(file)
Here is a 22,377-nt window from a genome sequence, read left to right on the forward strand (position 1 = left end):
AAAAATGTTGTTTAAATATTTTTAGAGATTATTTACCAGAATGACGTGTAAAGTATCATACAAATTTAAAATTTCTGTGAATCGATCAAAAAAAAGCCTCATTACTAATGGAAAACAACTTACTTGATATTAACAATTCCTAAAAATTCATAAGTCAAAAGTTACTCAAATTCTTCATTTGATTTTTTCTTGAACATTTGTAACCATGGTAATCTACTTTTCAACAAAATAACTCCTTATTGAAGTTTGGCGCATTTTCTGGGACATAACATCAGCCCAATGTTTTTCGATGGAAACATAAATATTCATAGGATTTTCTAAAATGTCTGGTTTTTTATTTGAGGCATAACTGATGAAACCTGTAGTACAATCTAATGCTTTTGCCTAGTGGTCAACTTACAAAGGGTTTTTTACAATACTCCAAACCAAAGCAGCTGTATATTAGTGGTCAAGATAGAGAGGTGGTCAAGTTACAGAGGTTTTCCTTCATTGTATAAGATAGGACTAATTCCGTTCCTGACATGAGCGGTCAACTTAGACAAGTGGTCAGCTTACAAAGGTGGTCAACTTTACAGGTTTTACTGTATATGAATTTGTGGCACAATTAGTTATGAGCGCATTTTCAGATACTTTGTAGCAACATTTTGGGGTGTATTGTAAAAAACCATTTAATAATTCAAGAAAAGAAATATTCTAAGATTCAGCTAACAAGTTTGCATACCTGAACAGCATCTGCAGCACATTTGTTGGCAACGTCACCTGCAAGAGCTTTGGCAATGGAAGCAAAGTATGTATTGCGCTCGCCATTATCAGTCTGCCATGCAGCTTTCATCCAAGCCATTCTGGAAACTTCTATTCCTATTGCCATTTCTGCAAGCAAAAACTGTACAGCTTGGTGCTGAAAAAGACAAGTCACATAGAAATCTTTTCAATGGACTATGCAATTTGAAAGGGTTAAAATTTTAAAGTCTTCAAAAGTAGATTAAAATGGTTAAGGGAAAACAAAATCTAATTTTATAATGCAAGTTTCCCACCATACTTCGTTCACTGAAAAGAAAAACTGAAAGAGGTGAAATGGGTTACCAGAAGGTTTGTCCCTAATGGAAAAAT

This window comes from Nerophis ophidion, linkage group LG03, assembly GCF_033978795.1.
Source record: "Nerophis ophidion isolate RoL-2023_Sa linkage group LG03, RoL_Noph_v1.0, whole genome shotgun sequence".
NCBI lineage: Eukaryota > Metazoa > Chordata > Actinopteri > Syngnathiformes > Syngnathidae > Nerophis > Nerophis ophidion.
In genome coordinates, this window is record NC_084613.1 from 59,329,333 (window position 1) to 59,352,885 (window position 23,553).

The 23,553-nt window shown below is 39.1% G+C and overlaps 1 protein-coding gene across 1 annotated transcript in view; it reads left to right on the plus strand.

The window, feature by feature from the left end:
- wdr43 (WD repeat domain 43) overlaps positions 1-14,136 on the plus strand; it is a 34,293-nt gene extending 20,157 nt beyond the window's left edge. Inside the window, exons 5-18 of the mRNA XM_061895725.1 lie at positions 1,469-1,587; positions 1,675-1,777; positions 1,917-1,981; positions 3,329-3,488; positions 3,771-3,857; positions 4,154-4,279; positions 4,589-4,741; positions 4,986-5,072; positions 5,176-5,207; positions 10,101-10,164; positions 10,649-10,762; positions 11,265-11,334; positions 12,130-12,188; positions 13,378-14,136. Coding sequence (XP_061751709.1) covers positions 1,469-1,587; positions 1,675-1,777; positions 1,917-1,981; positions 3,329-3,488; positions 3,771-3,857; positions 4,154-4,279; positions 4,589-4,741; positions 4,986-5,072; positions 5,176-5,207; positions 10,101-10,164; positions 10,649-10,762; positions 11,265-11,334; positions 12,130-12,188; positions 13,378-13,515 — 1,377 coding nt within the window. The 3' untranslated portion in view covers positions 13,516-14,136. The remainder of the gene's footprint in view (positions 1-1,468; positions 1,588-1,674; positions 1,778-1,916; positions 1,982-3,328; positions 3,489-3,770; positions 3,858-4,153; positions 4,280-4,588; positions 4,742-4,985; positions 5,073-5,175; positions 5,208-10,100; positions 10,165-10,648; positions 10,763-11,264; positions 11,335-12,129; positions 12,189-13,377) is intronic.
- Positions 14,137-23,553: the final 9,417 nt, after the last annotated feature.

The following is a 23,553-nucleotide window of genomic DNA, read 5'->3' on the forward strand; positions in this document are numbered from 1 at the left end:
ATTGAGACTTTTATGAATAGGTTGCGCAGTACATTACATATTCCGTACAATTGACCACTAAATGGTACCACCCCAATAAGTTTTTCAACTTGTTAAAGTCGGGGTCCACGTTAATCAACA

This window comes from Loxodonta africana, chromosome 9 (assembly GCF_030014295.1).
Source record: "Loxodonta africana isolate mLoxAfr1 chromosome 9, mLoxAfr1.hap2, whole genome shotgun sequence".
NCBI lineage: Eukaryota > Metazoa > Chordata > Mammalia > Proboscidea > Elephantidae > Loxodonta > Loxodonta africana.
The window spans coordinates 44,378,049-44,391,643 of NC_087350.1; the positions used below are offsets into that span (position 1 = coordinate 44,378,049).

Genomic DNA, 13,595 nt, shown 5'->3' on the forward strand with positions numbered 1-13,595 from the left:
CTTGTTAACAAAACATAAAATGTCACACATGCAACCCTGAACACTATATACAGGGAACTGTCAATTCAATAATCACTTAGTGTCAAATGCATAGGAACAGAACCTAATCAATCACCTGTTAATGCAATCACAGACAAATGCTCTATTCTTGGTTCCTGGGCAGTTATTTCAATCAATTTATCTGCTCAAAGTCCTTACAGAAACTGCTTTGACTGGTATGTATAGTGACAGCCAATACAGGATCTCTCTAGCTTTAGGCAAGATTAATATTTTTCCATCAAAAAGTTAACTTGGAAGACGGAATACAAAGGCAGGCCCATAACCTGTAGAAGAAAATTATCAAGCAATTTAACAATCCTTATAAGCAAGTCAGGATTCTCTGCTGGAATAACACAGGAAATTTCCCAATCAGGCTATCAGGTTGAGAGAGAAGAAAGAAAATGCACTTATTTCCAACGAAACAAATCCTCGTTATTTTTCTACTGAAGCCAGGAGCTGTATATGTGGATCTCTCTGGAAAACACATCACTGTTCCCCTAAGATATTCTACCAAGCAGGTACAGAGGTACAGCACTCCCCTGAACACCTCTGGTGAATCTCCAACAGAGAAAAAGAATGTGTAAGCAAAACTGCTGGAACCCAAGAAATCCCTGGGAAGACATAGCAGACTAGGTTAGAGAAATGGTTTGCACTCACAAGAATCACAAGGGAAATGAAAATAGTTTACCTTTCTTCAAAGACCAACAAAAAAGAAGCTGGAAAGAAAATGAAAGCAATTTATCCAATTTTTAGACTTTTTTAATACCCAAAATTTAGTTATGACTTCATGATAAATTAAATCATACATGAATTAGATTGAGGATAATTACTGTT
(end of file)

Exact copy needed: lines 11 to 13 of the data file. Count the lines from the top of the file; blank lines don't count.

The following is a 23,553-nucleotide window of genomic DNA, read 5'->3' on the forward strand; positions in this document are numbered from 1 at the left end:
ATTGAGACTTTTATGAATAGGTTGCGCAGTACATTACATATTCCGTACAATTGACCACTAAATGGTACCACCCCAATAAGTTTTTCAACTTGTTAAAGTCGGGGTCCACGTTAATCAACA

This window comes from Loxodonta africana, chromosome 9 (assembly GCF_030014295.1).